A study announced by Natera, the makers of a molecular residual disease (MRD) test called Signatera, showed the test’s ability to identify patients with stage II-IV colorectal cancer who are at an increased risk for recurrence after surgery. This information can help oncologists predict who is likely to benefit from chemotherapy after surgery, which is called adjuvant chemotherapy.
MRD tests look for tumor DNA in a patient’s blood. The presence of tumor DNA in the blood, or circulating tumor DNA (ctDNA), means there is a higher risk of cancer returning, according to Natera.
The study monitored 1,039 patients with resectable CRC — cancer that can be removed with surgery — using Signatera. It notes that more than 30% of patients with resectable colorectal cancer have a recurrence. Findings from the study support the use of Signatera MRD ctDNA testing to identify patients who are at increased risk of recurrence and are likely to benefit from adjuvant chemotherapy.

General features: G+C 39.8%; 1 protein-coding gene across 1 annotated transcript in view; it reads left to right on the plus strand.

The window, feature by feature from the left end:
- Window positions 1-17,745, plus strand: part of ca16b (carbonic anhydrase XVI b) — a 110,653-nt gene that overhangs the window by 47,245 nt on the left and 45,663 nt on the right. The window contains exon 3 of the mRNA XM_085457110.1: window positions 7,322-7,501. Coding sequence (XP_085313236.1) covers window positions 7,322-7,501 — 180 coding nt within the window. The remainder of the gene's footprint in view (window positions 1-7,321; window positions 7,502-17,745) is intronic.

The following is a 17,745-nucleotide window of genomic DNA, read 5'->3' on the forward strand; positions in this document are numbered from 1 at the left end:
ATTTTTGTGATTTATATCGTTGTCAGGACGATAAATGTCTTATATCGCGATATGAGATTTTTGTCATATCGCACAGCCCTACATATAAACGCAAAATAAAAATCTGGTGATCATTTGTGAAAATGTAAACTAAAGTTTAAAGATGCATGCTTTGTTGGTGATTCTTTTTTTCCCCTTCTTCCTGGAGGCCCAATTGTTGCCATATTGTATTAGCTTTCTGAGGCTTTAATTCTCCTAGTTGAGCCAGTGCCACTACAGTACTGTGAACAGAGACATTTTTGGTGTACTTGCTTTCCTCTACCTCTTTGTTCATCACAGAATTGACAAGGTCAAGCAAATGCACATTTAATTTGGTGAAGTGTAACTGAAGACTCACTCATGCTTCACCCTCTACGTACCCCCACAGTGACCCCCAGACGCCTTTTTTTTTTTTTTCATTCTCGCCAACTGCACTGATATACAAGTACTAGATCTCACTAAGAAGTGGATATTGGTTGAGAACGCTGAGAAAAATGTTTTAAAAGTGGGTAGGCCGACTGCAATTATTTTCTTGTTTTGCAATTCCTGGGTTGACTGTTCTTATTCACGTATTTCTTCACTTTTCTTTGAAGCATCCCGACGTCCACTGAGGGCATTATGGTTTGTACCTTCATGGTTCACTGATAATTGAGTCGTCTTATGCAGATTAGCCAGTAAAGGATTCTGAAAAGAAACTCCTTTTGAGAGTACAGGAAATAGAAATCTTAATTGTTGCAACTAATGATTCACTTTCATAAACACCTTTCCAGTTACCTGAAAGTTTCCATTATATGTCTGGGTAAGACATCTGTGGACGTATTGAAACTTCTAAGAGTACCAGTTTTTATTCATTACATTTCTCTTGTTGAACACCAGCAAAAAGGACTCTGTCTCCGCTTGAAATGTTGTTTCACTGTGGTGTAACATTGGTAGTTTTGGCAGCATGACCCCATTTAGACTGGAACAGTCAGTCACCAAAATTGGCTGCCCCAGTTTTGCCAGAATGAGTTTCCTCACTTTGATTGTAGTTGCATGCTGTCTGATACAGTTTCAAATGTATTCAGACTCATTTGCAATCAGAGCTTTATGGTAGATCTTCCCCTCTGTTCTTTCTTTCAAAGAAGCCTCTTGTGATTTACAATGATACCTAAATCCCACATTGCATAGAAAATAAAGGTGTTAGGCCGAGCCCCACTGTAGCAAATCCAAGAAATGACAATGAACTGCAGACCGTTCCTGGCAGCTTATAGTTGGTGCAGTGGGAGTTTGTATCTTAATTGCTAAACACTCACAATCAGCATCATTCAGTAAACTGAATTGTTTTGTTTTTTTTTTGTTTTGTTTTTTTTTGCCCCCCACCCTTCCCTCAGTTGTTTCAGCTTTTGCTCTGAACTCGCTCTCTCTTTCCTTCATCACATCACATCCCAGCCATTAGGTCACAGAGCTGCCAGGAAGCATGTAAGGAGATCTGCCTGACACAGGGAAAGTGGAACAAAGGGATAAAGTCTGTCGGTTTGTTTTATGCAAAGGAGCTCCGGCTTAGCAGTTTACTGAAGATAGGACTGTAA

According to a press release, the Signatera MRD ctDNA study’s results showed:
Patients who tested MRD positive four weeks after surgery (18%) significantly benefited from adjuvant chemotherapy.
Signatera MRD positivity after surgery was the most significant risk factor for recurrence.
Patients who were treated with adjuvant chemotherapy and had ctDNA clearance afterward were shown to have superior disease-free survival compared to those who did not have ctDNA clearance.
“Until now, oncologists did not have adequate tools to determine which colorectal cancer patients are likely to benefit from adjuvant systemic therapy,” said the study’s principal investigator, Dr. Takayuki Yoshino, of the National Cancer Center Hospital East, Kashiwa, Chiba, Japan. “This study provides strong evidence that Signatera MRD-positive patients will benefit significantly from adjuvant therapy, while MRD-negative patients may be safely observed, regardless of clinical or pathological stage.”
Minetta Liu, M.D., chief medical officer of oncology at Natera, added that this study is “practice-changing,” and the company looks forward to making Natera accessible to all patients in the U.S. and worldwide.
Don't miss another update.
Subscribe to our newsletter.